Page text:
Yesterday the London Mayor was grilled by Andrew Marr's stand-in Eddie Mair over a range of incidents during his career.
Mair suggested Johnson was ‘a nasty piece of work’ after accusing him of 'making up quotes, lying to your party leader and wanting to be part of someone being assaulted'.
Despite some controversy over the nature of questions being put to Johnson, who repeatedly tried to steer the conversation to the present, Hanover director Gavin Megaw called the interview ‘fair game’.
Highlighting the fact that the fact that Johnson’s appearance came ahead of a documentary on the London Mayor, he said:
‘He was due a car crash interview because he always put his personality ahead of his messaging. This means he wouldn’t have been putting the hard work into why he was there, what he needed to say and what the pitfalls might be. It was an unusual interview in that it highlighted these deficiencies but it was always going to happen.’
Johnson, who said he disputed ‘all of those things’ suggested by Mair, admitted that he had ‘sandpapered’ quotes as a Times journalist.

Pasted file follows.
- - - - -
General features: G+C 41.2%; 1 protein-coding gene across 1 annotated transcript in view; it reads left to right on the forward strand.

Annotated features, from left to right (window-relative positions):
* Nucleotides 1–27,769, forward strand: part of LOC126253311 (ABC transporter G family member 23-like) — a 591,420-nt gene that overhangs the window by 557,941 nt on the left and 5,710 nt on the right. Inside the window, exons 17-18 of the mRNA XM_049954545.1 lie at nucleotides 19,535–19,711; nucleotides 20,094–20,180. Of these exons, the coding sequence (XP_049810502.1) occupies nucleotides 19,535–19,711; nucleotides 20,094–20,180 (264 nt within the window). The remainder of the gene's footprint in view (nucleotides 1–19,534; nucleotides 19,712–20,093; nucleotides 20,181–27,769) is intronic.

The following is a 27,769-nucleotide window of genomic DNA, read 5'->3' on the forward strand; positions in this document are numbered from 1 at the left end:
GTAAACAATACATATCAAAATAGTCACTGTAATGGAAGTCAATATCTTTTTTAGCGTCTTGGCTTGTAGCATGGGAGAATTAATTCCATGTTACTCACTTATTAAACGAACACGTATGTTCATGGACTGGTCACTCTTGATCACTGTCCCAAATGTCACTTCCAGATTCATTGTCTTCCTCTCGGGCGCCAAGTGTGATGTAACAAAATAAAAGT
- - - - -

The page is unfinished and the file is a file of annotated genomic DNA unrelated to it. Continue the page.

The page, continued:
In response to Mair suggesting he had lied to former Tory leader Michael Howard about an affair, Johnson said ‘he had never had any conversation’ with Howard and added that he ‘didn’t propose to go into all that again’.
He was also quizzed on a phone call aired during the documentary in which he was asked by friend Darius Guppy for the address of a journalist so, Mair claimed, ‘he can have him physically assaulted’.
The interview, which was branded #BorisNightMair on social media, came ahead of the airing of tonight’s Boris Johnson: The Irresistible Rise on BBC2.
Nick Laitner, director at MHP Communications, added: ‘Boris is such a unique political figure that he has managed to achieve real power and seniority without ever having to face any really tough questioning about his background, and he clearly never thought he would be put under such a harsh spotlight.
'Even so, it is frankly astonishing that he hadn’t put in even a modicum of preparation for some difficult questions about issues which have of course been in the public domain for years.’
The hour-long show was watched by an average of 1.7 million people on Sunday morning according to TV audience data.